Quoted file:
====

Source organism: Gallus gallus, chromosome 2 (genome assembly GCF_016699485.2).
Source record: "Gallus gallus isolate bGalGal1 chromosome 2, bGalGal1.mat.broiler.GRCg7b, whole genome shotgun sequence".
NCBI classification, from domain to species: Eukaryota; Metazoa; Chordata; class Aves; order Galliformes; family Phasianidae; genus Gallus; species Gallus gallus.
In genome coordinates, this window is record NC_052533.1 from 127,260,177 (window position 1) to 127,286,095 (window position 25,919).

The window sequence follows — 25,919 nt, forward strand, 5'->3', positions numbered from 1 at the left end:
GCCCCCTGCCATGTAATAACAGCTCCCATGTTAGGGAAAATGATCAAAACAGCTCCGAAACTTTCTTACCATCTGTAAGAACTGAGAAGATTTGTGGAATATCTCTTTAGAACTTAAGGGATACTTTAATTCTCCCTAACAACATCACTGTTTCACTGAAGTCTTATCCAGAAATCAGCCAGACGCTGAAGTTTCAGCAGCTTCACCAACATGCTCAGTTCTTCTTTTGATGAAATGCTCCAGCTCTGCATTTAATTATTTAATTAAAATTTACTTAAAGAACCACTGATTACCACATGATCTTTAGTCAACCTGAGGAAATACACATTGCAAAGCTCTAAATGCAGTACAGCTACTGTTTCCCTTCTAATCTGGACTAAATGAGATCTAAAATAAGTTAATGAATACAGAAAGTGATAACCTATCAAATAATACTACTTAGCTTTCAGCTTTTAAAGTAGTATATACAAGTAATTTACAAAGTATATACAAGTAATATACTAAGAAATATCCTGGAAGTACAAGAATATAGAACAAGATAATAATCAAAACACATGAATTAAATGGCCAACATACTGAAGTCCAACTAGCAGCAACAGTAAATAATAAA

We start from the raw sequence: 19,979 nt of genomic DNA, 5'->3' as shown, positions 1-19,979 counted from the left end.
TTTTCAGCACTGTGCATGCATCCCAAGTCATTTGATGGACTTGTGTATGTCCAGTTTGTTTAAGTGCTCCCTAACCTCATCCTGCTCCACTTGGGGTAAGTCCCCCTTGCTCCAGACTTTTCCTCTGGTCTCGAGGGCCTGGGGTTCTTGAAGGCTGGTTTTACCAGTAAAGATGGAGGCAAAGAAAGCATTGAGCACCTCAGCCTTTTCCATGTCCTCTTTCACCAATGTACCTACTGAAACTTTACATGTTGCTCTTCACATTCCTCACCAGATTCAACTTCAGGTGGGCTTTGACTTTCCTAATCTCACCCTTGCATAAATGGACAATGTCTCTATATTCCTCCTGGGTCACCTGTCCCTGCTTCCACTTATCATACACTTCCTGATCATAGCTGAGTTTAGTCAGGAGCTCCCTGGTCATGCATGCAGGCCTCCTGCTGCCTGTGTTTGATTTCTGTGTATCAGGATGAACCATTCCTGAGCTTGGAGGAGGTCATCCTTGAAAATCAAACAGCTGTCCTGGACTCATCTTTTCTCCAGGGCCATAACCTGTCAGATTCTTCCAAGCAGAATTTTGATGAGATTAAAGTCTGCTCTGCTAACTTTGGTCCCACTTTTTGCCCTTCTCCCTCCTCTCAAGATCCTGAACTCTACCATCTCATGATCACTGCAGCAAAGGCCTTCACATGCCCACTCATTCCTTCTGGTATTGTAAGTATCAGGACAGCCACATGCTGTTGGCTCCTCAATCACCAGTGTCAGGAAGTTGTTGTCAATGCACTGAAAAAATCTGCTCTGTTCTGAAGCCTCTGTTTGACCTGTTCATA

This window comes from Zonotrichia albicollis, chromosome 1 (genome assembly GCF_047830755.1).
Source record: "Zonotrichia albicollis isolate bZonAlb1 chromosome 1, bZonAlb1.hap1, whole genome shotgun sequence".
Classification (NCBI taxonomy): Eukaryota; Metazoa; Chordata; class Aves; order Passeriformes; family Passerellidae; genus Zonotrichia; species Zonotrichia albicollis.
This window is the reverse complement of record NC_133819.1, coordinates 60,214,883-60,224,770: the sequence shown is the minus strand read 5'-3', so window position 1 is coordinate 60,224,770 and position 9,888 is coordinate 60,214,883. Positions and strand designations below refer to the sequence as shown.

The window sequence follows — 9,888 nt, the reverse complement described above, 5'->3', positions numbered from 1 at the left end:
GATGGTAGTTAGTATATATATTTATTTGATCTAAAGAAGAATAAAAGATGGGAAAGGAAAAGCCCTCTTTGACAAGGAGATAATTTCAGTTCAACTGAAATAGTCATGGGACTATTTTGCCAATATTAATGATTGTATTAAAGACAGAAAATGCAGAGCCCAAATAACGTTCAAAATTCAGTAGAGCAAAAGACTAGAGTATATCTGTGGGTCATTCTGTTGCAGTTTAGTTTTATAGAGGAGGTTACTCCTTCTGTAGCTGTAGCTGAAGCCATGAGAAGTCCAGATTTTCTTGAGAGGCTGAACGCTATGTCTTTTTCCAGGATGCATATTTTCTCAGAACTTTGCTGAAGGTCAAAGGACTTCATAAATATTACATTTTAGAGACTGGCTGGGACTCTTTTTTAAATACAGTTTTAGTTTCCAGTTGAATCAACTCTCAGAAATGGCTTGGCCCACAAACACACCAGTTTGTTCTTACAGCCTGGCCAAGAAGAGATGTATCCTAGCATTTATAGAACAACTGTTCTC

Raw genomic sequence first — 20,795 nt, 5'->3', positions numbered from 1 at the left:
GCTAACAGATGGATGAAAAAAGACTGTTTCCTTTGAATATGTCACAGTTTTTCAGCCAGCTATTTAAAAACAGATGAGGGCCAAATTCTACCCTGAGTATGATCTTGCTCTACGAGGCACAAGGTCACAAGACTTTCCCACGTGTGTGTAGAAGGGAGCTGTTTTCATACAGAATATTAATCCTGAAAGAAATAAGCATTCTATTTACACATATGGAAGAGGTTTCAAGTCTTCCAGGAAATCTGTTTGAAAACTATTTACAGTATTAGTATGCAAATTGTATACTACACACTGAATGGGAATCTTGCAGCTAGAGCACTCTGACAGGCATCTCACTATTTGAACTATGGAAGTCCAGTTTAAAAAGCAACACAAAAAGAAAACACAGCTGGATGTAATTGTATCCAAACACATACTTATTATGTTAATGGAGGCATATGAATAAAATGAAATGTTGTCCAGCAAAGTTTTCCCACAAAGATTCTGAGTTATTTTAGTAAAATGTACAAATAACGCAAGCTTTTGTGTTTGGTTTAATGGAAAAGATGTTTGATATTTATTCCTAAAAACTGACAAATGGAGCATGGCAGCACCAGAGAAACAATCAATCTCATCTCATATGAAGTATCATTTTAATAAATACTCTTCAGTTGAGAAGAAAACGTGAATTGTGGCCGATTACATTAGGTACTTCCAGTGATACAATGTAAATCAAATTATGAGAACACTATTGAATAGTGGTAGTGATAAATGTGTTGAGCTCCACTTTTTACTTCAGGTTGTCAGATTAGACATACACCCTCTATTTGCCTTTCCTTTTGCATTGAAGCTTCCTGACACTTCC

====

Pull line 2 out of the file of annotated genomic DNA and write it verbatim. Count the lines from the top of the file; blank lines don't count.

Source record: "Gallus gallus isolate bGalGal1 chromosome 2, bGalGal1.mat.broiler.GRCg7b, whole genome shotgun sequence".